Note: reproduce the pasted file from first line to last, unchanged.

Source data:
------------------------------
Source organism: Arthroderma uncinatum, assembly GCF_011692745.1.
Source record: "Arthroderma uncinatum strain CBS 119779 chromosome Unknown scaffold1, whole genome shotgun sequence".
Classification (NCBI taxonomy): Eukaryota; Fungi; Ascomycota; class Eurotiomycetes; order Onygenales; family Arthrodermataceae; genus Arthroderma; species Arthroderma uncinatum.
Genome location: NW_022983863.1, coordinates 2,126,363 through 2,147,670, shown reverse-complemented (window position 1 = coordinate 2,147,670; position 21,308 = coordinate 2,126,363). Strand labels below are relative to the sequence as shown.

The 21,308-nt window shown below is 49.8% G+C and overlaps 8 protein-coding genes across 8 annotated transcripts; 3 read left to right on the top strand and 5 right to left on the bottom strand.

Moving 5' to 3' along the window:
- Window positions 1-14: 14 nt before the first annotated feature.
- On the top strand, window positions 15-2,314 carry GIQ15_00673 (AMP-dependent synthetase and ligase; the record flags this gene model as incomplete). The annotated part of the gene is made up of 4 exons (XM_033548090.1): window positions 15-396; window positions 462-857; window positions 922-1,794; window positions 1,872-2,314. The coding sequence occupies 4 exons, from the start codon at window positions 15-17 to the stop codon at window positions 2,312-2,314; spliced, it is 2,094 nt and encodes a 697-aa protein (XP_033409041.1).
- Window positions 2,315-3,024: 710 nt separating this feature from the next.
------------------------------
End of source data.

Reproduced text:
Source organism: Arthroderma uncinatum, assembly GCF_011692745.1.
Source record: "Arthroderma uncinatum strain CBS 119779 chromosome Unknown scaffold1, whole genome shotgun sequence".
Classification (NCBI taxonomy): Eukaryota; Fungi; Ascomycota; class Eurotiomycetes; order Onygenales; family Arthrodermataceae; genus Arthroderma; species Arthroderma uncinatum.
Genome location: NW_022983863.1, coordinates 2,126,363 through 2,147,670, shown reverse-complemented (window position 1 = coordinate 2,147,670; position 21,308 = coordinate 2,126,363). Strand labels below are relative to the sequence as shown.

The 21,308-nt window shown below is 49.8% G+C and overlaps 8 protein-coding genes across 8 annotated transcripts; 3 read left to right on the top strand and 5 right to left on the bottom strand.

Moving 5' to 3' along the window:
- Window positions 1-14: 14 nt before the first annotated feature.
- On the top strand, window positions 15-2,314 carry GIQ15_00673 (AMP-dependent synthetase and ligase; the record flags this gene model as incomplete). The annotated part of the gene is made up of 4 exons (XM_033548090.1): window positions 15-396; window positions 462-857; window positions 922-1,794; window positions 1,872-2,314. The coding sequence occupies 4 exons, from the start codon at window positions 15-17 to the stop codon at window positions 2,312-2,314; spliced, it is 2,094 nt and encodes a 697-aa protein (XP_033409041.1).
- Window positions 2,315-3,024: 710 nt separating this feature from the next.